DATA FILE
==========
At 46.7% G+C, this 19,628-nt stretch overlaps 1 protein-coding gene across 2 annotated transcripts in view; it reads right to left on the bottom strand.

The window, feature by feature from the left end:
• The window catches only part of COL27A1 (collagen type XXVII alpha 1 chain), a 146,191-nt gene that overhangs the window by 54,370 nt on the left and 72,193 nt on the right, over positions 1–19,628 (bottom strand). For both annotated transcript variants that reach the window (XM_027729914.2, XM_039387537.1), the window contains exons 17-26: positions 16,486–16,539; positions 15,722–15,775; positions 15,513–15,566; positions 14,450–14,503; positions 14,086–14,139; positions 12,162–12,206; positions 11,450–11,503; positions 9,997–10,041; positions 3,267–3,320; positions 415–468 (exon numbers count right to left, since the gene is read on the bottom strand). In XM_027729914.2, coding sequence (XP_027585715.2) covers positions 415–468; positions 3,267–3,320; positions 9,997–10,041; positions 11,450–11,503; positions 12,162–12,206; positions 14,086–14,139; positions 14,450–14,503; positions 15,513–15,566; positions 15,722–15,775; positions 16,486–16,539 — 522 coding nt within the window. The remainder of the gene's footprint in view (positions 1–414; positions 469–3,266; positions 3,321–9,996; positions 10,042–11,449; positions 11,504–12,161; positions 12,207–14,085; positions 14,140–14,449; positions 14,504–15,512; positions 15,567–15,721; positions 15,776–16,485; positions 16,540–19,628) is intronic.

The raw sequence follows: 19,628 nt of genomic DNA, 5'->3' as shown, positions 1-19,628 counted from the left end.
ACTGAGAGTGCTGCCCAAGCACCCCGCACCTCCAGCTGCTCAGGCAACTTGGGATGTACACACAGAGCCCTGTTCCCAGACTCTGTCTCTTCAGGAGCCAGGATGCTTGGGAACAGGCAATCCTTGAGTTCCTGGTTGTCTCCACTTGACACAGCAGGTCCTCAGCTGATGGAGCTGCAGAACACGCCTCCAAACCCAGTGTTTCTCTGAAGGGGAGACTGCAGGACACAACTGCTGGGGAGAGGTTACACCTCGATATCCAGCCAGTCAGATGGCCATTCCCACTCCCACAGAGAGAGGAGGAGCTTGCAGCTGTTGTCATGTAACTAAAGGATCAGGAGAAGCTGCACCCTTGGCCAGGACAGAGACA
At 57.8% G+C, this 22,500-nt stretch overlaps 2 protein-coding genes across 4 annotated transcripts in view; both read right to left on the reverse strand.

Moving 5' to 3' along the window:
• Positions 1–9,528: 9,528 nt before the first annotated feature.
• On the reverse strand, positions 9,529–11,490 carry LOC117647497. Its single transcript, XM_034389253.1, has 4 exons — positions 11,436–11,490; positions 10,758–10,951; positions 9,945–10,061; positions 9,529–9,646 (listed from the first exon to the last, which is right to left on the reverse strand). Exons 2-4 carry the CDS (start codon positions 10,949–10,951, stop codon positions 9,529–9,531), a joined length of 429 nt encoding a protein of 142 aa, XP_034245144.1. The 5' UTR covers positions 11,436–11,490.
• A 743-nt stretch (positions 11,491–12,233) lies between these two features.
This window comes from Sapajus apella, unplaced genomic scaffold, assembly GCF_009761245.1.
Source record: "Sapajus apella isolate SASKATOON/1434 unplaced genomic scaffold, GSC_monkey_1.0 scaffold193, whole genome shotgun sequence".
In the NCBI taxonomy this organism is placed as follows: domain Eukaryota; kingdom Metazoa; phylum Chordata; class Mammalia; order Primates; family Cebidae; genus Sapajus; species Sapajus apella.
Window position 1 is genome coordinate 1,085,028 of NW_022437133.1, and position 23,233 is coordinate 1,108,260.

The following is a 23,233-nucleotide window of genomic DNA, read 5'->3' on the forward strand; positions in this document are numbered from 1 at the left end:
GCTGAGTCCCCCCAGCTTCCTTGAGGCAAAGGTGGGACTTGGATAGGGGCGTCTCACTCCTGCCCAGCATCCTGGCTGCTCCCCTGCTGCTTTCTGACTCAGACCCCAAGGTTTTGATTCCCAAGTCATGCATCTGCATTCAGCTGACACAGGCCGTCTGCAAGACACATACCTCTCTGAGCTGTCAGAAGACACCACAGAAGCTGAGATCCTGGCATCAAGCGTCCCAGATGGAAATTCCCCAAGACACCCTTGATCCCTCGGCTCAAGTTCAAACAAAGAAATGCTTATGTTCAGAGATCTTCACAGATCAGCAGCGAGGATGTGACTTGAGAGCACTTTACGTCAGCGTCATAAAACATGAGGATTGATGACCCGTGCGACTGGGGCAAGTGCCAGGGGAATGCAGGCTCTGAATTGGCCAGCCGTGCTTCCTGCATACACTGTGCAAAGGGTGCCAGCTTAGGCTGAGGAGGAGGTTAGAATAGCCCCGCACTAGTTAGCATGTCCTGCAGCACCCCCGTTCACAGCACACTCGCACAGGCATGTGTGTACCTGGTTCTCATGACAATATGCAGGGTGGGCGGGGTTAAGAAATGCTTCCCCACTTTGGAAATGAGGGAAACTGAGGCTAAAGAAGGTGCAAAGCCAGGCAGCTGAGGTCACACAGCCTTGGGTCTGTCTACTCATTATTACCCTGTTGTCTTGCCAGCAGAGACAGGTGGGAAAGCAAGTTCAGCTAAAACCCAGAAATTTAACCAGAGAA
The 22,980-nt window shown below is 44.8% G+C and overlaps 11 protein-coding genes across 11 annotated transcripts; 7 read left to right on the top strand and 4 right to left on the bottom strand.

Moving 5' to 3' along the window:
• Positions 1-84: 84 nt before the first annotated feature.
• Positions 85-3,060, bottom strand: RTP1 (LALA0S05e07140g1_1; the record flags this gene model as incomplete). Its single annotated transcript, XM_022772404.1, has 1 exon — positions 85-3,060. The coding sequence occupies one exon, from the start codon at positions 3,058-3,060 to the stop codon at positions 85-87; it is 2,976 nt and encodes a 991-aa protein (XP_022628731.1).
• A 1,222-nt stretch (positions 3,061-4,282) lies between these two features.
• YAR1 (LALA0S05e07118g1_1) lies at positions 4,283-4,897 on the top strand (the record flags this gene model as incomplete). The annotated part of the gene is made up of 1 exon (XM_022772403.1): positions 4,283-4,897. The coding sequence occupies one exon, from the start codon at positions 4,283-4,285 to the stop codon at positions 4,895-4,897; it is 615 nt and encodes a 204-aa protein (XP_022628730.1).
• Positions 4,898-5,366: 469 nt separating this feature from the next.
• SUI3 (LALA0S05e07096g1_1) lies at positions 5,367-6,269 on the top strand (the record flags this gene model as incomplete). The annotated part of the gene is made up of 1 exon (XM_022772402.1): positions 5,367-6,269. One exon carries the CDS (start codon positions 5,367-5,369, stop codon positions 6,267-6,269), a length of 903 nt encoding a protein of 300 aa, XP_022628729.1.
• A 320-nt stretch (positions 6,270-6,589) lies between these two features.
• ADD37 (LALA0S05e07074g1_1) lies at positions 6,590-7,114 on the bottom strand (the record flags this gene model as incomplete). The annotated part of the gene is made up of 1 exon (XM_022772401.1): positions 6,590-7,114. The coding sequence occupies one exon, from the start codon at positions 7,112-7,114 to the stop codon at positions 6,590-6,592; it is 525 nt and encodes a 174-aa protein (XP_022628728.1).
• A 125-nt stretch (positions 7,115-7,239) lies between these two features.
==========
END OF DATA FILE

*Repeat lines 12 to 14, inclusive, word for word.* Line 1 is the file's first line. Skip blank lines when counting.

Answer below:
Source record: "Sapajus apella isolate SASKATOON/1434 unplaced genomic scaffold, GSC_monkey_1.0 scaffold193, whole genome shotgun sequence".
In the NCBI taxonomy this organism is placed as follows: domain Eukaryota; kingdom Metazoa; phylum Chordata; class Mammalia; order Primates; family Cebidae; genus Sapajus; species Sapajus apella.
Window position 1 is genome coordinate 1,085,028 of NW_022437133.1, and position 23,233 is coordinate 1,108,260.